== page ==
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Bilateral paediatric optic nerve sheath meningioma
  1. Daire John Hurley1,
  2. Shane Whitlow1,
  3. Declan O'Rourke2 and
  4. Ian Flitcroft1
  1. 1Ophthalmology, Children's Health Ireland at Temple Street, Dublin, Ireland
  2. 2Neurology, Children's Health Ireland at Temple Street, Dublin, Ireland
  1. Correspondence to Dr Daire John Hurley; dairehurley{at}


At birth, the patient was noted to have microphthalmia and optic atrophy in her left eye with no apparent cause. In early childhood, the vision in that eye began to deteriorate. A few years later, disc swelling was noted in the contralateral right eye. Neuroimaging was normal and a subsequent lumbar puncture found borderline high opening pressure. Vision and visual fields in the right eye remained stable until the patient was in early adolescence when she started to complain of blurred vision. Her pattern visual evoked potential showed a 75% reduction in P100 amplitude compared with the previous year. Repeat neuroimaging was suggestive of bilateral meningiomas and a biopsy was performed to confirm this. Subsequently, the patient was treated with proton beam therapy to salvage vision in her right eye. This is a novel case of meningioma presenting with enophthalmos due to contraction of the retrobulbar optic nerve.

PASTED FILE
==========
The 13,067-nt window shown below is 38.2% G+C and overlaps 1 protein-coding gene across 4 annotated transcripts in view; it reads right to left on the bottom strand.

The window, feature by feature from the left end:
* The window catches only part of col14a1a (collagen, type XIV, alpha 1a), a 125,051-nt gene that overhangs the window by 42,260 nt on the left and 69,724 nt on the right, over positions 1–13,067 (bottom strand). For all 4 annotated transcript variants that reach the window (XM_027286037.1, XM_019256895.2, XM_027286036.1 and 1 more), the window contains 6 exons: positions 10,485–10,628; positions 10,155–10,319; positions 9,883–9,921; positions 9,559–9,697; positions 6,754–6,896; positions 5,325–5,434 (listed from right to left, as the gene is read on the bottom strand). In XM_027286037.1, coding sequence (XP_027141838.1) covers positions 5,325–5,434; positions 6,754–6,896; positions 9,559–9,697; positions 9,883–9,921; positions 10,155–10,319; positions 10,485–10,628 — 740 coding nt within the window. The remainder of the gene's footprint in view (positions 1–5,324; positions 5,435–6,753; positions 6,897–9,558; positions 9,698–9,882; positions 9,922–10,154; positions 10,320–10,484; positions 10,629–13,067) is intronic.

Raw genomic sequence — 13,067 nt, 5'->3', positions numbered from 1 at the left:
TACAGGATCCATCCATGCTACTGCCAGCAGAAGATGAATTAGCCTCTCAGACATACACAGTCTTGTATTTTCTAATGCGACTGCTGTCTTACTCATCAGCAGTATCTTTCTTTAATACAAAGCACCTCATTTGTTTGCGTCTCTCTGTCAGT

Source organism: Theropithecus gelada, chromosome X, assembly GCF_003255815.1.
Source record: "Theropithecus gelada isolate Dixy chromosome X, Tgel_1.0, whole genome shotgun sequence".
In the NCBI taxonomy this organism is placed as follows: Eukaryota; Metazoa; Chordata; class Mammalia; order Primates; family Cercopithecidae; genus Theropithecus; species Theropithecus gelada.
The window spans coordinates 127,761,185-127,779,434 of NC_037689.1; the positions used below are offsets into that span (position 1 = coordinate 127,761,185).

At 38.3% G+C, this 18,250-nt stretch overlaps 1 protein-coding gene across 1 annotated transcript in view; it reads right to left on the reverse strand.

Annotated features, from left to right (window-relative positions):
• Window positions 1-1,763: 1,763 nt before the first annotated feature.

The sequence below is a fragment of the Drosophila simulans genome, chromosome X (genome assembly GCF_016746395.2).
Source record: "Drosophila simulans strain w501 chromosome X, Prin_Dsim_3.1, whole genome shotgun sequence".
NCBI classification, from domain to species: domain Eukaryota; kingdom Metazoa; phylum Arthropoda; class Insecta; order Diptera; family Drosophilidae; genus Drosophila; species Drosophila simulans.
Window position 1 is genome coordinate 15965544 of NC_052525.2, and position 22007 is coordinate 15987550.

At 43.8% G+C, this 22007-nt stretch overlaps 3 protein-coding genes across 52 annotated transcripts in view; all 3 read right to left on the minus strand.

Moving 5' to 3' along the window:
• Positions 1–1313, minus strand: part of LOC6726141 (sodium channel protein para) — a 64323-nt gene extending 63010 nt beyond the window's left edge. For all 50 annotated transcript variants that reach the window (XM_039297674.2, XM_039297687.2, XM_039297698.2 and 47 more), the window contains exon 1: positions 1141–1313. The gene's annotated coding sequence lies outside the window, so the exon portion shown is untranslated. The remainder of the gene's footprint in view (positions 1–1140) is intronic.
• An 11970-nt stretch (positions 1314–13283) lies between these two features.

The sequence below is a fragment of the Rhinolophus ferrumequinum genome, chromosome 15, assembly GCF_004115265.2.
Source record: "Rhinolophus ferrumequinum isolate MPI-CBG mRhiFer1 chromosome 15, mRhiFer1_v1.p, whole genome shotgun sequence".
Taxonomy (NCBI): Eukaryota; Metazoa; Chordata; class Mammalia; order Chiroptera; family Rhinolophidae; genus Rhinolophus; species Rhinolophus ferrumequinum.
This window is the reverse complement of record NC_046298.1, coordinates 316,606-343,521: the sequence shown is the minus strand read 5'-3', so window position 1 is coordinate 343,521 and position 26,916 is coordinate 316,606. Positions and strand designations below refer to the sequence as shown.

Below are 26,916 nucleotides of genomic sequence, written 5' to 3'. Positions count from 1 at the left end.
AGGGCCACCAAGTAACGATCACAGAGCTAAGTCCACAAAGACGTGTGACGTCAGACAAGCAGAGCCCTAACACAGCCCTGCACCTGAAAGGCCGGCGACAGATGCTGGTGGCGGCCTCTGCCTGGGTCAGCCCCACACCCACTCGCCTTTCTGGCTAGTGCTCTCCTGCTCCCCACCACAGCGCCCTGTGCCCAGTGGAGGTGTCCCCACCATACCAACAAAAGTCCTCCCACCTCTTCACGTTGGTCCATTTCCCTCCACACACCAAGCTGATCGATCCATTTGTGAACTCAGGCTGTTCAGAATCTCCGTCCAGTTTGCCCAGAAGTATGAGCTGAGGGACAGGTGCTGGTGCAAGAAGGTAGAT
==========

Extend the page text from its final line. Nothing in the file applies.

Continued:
• ophthalmology
  • visual pathway
  • neuroopthalmology
  • neuroimaging
  • paediatrics

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  • Contributors IF (ophthalmology) and DOR (neurology) were the consultants involved in the patient’s care. All authors undertook background research on the topic and contributed to data acquisition and case report planning; DJH wrote the initial draft of the manuscript; SW and IF reviewed and made edits to the initial manuscript. Upon editorial decision, we contacted DOR, who addressed all significant concerns from both reviewers. DOR made all necessary changes to the manuscript and gathered and reviewed additional neuroimaging. All authors read and agreed on the most recent version of the manuscript.

  • Funding The authors have not declared a specific grant for this research from any funding agency in the public, commercial or not-for-profit sectors.

  • Case reports provide a valuable learning resource for the scientific community and can indicate areas of interest for future research. They should not be used in isolation to guide treatment choices or public health policy.

  • Competing interests None declared.

  • Provenance and peer review Not commissioned; externally peer reviewed.